YMCA Community Connections Corpsmember Astrid Hueglin, who works with youth outdoors, also developed an environmental education curriculum that brings YMCA’s summer day camp participants to national parks -- like nearby Petroglyph National Monument -- to go hiking and take part in service projects. Says Astrid: “I think the most important impact Let’s Move! is having is instilling environmental awareness. We feel kids need to first have a love for nature before they can become stewards and volunteers, so we're focusing on first steps to engage future stewards of the earth.”
St. Louis, Missouri
Taylor Kibble, a Let’s Move! Outside volunteer at Gateway Region YMCA in St. Louis, went above and beyond to create an environmental afterschool program for four local elementary schools. Activities like a nature-themed jeopardy game, crafts and discussions got students excited about local plants and animals. Some of these kids hadn’t taken the time to explore the nature in their own backyards before.
Taylor took initiative to design and carry out curriculum from scratch: “It was a completely new experience for me. I did all the research on how to best engage the children.” From this experience, Kibble, 23, is inspired to continue doing community-based work with a focus on providing youth access to healthy living and healthy lifestyles, whether it be food or fitness.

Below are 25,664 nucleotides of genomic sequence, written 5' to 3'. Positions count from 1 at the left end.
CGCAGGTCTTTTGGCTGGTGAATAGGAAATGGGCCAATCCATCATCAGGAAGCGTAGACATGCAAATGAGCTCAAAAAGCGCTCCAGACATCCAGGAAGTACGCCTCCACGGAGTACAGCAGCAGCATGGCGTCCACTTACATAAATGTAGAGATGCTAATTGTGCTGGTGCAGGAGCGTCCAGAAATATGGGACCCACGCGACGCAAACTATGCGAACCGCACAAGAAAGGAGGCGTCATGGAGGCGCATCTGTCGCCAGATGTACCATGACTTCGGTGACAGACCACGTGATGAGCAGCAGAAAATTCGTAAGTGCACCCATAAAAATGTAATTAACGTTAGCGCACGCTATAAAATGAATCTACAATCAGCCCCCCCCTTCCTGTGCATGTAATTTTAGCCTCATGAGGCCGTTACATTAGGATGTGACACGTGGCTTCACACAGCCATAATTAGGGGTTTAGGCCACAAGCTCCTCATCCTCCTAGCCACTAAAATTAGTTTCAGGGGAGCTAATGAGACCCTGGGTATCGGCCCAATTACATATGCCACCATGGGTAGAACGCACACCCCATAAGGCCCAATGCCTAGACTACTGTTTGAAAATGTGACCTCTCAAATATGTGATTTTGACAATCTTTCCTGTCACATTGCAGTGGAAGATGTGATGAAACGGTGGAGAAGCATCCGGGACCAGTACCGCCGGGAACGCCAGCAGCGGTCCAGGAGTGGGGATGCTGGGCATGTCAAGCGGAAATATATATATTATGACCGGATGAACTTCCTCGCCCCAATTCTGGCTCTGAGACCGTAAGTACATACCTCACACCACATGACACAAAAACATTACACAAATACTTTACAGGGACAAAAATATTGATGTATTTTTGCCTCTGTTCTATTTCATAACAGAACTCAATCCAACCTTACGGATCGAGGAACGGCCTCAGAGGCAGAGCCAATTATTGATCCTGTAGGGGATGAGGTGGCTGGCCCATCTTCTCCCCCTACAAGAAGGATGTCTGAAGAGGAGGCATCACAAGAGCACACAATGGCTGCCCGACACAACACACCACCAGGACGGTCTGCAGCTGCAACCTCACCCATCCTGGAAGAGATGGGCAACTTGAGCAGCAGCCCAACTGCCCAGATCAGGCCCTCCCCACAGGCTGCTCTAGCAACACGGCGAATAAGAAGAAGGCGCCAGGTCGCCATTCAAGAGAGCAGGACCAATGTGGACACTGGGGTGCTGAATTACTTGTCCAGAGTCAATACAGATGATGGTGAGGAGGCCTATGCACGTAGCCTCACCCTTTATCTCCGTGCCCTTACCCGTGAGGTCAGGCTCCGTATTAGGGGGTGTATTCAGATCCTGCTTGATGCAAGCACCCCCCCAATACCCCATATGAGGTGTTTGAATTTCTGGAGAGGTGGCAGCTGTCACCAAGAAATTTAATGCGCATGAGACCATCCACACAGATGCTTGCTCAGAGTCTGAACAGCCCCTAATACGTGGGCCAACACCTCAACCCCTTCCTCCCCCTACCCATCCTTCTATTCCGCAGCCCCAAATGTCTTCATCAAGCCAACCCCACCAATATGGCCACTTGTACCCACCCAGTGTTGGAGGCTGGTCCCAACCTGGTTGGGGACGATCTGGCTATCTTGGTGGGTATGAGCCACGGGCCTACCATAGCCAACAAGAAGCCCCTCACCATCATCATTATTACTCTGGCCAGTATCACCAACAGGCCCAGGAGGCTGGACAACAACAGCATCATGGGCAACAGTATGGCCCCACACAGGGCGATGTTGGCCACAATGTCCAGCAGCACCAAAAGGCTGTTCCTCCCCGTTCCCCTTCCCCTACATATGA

Since when do parks need matchmakers? While working as a community coordinator at YMCA of Metro Atlanta, Sianna Simmons played the role of matchmaker, making connections between the city’s different YMCA locations, community partners and national parks to get kids outside. Sianna’s goal was to create partnerships to last beyond her service, like the National Park Service-themed summer camp she started.
For a month, four different YMCAs in the area rotated between four parks, spending a week each at Kennesaw Mountain National Battlefield Park, Martin Luther King Jr. National Historic Site, Chattahoochee River National Recreation Area and Panola Mountain (a state park). Kids went hiking with rangers, removed invasive plants, practiced archery, studied creek water samples and more, all while experiencing nature close to their urban home. “To see them experiencing life in a different way as they embraced these outdoor opportunities was so rewarding,” Sianna says. Many kids wanted to bring their families back to the parks to go hiking and have picnics.
Sianna’s work for the YMCA was her first full-time job out of college, and it led to a new career in community organizing. “I learned community engagement while serving our youth and inspiring greater health and wellness,” Sianna says. “It was the perfect training for what I’m doing now -- I owe it all to AmeriCorps, YMCA and Let’s Move! Outside.”
Minneapolis/St. Paul, Minnesota